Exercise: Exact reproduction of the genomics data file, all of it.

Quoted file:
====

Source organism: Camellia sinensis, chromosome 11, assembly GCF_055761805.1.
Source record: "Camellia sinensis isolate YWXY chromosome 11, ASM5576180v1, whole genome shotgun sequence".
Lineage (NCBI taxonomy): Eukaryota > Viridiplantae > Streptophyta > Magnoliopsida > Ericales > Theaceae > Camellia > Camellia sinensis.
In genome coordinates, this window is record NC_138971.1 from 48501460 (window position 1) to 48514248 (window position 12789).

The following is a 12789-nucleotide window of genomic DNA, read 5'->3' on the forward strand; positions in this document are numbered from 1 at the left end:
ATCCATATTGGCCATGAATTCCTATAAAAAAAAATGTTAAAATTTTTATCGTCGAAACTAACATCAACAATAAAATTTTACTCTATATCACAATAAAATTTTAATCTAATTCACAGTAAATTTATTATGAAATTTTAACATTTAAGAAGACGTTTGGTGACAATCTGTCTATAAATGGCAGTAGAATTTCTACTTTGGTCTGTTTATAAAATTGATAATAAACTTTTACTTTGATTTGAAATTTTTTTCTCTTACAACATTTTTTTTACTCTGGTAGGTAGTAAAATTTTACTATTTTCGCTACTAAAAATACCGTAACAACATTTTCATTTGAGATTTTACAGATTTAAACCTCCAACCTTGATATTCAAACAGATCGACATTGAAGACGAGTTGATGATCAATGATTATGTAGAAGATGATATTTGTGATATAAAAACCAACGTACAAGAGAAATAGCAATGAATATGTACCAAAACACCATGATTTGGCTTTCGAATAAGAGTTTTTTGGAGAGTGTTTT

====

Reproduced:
Source organism: Camellia sinensis, chromosome 11, assembly GCF_055761805.1.
Source record: "Camellia sinensis isolate YWXY chromosome 11, ASM5576180v1, whole genome shotgun sequence".
Lineage (NCBI taxonomy): Eukaryota > Viridiplantae > Streptophyta > Magnoliopsida > Ericales > Theaceae > Camellia > Camellia sinensis.
In genome coordinates, this window is record NC_138971.1 from 48501460 (window position 1) to 48514248 (window position 12789).

The following is a 12789-nucleotide window of genomic DNA, read 5'->3' on the forward strand; positions in this document are numbered from 1 at the left end:
ATCCATATTGGCCATGAATTCCTATAAAAAAAAATGTTAAAATTTTTATCGTCGAAACTAACATCAACAATAAAATTTTACTCTATATCACAATAAAATTTTAATCTAATTCACAGTAAATTTATTATGAAATTTTAACATTTAAGAAGACGTTTGGTGACAATCTGTCTATAAATGGCAGTAGAATTTCTACTTTGGTCTGTTTATAAAATTGATAATAAACTTTTACTTTGATTTGAAATTTTTTTCTCTTACAACATTTTTTTTACTCTGGTAGGTAGTAAAATTTTACTATTTTCGCTACTAAAAATACCGTAACAACATTTTCATTTGAGATTTTACAGATTTAAACCTCCAACCTTGATATTCAAACAGATCGACATTGAAGACGAGTTGATGATCAATGATTATGTAGAAGATGATATTTGTGATATAAAAACCAACGTACAAGAGAAATAGCAATGAATATGTACCAAAACACCATGATTTGGCTTTCGAATAAGAGTTTTTTGGAGAGTGTTTT